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Authorities concerned by new hendra virus dev -

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ALI MOORE, PRESENTER: Queensland authorities are deeply concerned about a deadly new development
with hendra virus.

In a world first, scientists say a dog has contracted the virus from a horse that died on a
property south-west of Brisbane.

Authorities have called for an urgent meeting with interstate scientists and are urging people to
keep dogs and cats away from sick horses to reduce the risk of infection.

From Brisbane, Stephanie Smail reports.

STEPHANIE SMAIL, REPORTER: Flying foxes, horses, humans and now dogs.

RICK SYMONS, QLD CHIEF VETERINARY OFFICER: This is the first time that dogs under natural
circumstances have been shown to be in contact with hendra virus.

STEPHANIE SMAIL: Biosecurity Queensland says it's likely the kelpie caught the virus from an
infected horse on this quarantined property at Mount Alford, south-west of Brisbane. Queensland
Health says it's an unprecedented situation.

JEANETTE YOUNG, QLD CHIEF HEALTH OFFICER: This has changed our knowledge quite significantly in
that it's the first time that another species has been infected. So we do need to work that through
and see what that means.

STEPHANIE SMAIL: The discovery is raising questions about whether humans are now at greater risk of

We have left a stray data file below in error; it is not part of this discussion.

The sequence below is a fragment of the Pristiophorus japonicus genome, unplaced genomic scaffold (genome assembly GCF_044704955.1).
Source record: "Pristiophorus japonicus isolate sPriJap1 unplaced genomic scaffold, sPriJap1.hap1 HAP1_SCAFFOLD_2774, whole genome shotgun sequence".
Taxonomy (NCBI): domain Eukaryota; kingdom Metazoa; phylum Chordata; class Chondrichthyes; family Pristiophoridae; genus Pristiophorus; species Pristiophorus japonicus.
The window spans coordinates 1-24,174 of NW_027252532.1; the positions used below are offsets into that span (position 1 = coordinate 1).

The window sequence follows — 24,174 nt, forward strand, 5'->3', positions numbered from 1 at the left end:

contracting the hendra virus, but Queensland Health says it would be harder for dogs to pass the
virus on.

JEANETTE YOUNG: We know about the risks from horses, we don't really know the risks from other
animals, but we do know that humans need to be exposed to a very large amount of virus.

STEPHANIE SMAIL: Authorities say the family pet will have to be put down.

RICK SYMONS: You can imagine keeping a dog alive that's potentially got a virus that can infect the
family or infect people that are dealing with it. So there's a really high risk in actually keeping
that dog alive.

STEPHANIE SMAIL: The remaining horses and dogs on the Mount Alford property are still being
monitored, but authorities say they're not showing any signs of illness. The property owners are
being tested too.

JEANETTE YOUNG: I'm confident that there's minimal risk to humans from this particular dog because
this dog hasn't had any evidence that it's excreted the virus.

STEPHANIE SMAIL: No other dogs or cats on the 12 properties currently under quarantine in
Queensland have tested positive for the virus, but the State Government says it's still cause for

ANNA BLIGH, QLD PREMIER: We need to understand better what is happening with this disease. It is
relatively unknown and, despite the scientific effort to date, there are continuing developments
that I think are very worrying.

STEPHANIE SMAIL: The Premier, Anna Bligh, has again ruled out the option of culling flying foxes,
which are believed to spread hendra to horses and humans.

ANNA BLIGH: We don't know a lot about this disease but what the scientists tell us is that bats
that are in a state of distress - that is they've lost their habitat, they've been moved or they've
been distressed by things like culling - can in fact make the spread of this disease worse, and
that's not something we want to do.

STEPHANIE SMAIL: An emergency meeting of the New South Wales and Queensland joint hendra task force
has been called for tomorrow.